Presented to the First Congregational Church of Salem December 13, 2020
The other night, my sister and her family got all bundled up and went into the cool Georgia air to cut down their Christmas tree. Her family tradition reminded me of when my sister and I were young. How we would get all bundled up and go into the cool Michigan air to cut down our Christmas tree. On those nights, my father would carry the old rusty tree saw. The one he used only once per year and we would all go to the tree farm together as a family. There we would joyfully search for the perfect tree – the one which was tall – but not too tall. Full and green without too many holes. At least not more holes than you can hide in the back. The tree had to be exactly right; so obviously, it took hours to find. Sometimes we would even sing Christmas carols as we wandered through the rows of trees. Finally, we would choose one that we all liked and that one was always perfect, because we would bring it home to be part of our Christmas celebration that year. Afterwards, we would have hot chocolate with the little marshmallows to warm up. Now, when I heard my sister is still maintaining that joyful tradition with her family, it brought a smile to my heart and the concerns of the world seemed to be so much farther away for the Joy I knew as a child was being passed down to another generation.
Then, I thought about our theme for this year. Our theme of caring for the environment and I wondered if this tradition passed down to me from my parents’ generation is moral. Is it ethical to continue this practice of cutting down trees for Christmas in a world which is struggling to survive? Although not specifically, this question is being asked by our younger generation as they lead the way to environmental care.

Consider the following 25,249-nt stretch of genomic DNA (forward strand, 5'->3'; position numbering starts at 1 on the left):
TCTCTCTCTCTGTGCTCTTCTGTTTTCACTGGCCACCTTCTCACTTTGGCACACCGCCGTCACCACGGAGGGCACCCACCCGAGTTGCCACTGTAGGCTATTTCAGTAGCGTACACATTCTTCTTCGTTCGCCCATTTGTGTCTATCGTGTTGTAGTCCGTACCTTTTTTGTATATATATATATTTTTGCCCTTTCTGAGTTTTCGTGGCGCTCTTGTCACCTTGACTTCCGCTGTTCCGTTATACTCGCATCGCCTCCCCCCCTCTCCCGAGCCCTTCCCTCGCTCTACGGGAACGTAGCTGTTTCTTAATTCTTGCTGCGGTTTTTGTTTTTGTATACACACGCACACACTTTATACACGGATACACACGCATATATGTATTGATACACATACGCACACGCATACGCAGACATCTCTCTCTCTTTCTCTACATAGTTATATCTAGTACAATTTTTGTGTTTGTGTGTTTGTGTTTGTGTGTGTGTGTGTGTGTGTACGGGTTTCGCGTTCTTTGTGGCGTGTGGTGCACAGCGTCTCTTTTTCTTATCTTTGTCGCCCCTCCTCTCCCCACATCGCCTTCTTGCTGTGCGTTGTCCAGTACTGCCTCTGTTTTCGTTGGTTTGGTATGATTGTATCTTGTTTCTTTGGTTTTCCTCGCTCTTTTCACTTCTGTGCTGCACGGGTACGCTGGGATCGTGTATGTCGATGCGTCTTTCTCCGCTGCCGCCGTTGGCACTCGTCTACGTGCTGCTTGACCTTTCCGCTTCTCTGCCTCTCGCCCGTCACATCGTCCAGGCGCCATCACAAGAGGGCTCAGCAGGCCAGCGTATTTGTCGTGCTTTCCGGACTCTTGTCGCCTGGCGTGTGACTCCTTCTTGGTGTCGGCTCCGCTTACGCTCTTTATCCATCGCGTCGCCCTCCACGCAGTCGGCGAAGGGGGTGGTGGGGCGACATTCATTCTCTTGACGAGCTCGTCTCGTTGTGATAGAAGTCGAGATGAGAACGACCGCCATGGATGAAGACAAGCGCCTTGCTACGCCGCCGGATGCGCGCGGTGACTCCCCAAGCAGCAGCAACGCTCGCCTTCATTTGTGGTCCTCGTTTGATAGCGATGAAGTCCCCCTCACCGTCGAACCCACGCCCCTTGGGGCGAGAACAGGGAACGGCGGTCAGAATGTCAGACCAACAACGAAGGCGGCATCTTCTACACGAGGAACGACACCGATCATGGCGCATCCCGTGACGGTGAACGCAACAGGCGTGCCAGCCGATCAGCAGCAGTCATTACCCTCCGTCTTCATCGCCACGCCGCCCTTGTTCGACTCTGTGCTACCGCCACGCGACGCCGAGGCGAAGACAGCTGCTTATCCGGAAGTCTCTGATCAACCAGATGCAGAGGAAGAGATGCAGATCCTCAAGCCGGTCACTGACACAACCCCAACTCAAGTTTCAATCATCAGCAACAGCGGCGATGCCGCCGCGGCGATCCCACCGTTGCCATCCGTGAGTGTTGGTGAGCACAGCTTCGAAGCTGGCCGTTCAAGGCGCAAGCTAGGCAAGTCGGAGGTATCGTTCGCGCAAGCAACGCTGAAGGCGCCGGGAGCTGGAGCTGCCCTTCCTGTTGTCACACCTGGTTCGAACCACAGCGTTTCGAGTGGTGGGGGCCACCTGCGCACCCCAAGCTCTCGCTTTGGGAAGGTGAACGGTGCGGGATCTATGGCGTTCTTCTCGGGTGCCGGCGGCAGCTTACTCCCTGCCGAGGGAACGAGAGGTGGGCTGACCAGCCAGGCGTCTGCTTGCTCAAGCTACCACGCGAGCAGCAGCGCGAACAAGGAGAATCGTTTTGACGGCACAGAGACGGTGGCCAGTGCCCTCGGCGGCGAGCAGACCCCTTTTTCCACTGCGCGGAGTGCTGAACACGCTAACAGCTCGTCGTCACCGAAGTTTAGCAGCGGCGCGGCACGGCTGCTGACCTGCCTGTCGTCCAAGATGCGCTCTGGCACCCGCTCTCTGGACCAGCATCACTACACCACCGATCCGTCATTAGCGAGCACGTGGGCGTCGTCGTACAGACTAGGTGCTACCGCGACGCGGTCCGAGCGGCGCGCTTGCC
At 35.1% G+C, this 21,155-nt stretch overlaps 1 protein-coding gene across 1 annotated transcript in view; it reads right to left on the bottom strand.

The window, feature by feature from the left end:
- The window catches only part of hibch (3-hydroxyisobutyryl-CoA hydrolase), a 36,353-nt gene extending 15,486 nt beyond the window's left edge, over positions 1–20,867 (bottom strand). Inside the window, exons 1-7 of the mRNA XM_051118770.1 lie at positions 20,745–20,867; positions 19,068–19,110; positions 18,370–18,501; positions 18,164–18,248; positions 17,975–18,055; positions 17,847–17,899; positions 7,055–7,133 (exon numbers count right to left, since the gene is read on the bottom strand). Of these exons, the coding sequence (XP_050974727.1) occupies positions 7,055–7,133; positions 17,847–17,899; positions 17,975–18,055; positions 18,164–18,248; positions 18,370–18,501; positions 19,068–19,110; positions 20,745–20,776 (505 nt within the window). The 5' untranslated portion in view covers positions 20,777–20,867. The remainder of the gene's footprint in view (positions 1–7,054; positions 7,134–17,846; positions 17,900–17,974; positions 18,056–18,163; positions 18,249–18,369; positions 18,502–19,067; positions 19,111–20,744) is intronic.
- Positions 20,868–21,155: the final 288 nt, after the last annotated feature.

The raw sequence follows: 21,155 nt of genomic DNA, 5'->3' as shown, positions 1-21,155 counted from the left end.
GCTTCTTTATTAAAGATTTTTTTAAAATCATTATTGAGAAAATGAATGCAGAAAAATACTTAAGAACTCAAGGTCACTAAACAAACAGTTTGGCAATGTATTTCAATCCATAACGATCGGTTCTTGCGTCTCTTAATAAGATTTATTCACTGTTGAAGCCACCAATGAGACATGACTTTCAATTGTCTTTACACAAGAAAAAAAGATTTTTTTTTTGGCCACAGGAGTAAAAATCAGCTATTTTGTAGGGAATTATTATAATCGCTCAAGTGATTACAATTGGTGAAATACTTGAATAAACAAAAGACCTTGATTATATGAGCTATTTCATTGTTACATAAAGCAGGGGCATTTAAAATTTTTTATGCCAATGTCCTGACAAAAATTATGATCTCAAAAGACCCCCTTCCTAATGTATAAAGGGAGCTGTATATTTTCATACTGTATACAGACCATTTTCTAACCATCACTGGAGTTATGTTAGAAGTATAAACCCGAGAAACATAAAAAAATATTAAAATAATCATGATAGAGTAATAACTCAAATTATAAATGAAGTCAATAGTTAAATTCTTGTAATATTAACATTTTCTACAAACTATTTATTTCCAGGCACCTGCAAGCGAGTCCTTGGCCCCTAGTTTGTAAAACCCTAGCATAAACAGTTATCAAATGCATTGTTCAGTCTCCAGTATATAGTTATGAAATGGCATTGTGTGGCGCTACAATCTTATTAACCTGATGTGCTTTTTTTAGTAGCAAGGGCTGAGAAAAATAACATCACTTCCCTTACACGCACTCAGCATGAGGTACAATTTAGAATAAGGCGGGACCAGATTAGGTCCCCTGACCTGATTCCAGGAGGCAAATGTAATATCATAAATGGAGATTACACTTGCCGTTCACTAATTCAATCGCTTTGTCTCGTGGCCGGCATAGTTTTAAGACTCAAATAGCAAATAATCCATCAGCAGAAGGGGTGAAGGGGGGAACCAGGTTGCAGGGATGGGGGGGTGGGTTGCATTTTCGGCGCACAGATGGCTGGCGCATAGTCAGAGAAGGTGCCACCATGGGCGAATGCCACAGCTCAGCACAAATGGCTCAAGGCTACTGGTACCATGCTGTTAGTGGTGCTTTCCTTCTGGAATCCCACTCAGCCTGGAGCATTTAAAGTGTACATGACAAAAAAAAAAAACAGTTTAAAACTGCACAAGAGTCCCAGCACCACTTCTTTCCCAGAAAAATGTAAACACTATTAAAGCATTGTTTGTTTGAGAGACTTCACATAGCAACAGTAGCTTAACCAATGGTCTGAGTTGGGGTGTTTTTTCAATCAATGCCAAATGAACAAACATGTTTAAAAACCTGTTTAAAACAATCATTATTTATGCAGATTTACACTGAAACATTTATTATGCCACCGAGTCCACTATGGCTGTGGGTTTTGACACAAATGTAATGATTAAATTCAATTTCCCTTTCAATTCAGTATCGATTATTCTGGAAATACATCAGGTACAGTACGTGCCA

In this between place, I found my heart wanting to embrace the joy of the generation before while living into the just and ethical innovations of the younger generation. It seemed to be an impossibility – but, beloved, through God all things are possible – there is a third way – a Way through the middle to the divine light of Christ – a way we can prepare our hearts for the light of Joy through embracing the blessings of all our generations.
Before we begin, would you pray with me,
Holy Creator who created in all Creation – life – Let us be witness to the Joy you bring through the generations – allow our hearts to question and our lives to be faithful as we discern the ways to celebrate this Christmas with You. May our hearts listen to the soul of one another as our words speak of Your truth.
Now beloved, I bring this issue up for over the last few years many Christians have felt that our faith is being attacked – Christmas itself is under assault – with everything from the use of “Happy Holidays” in order to be more inclusive to cancelling the cartoon “Rudolf the Red Nosed Reindeer” due to the bullying overtones in the story. If you have not heard about these controversies, I invite you to listen with your soul to the generation which is speaking. The generation called the ‘millennials’ which has found their voice and is bringing up awareness of justice which many of us in older generations did not consider. This awareness though is not just around Christmas. We have received a slew of innovative ideas which are challenging many of our traditional ways from democratic socialism to pro-choice being racist. Ideas which range the spectrum and invite us to engage them as a people of faith. Many of these ideas we will discuss in the years to come. However, today, let us focus on the joy we discover while cutting down the Christmas tree and the reality that this may not be ethical considering our faith which calls us to care for our environment.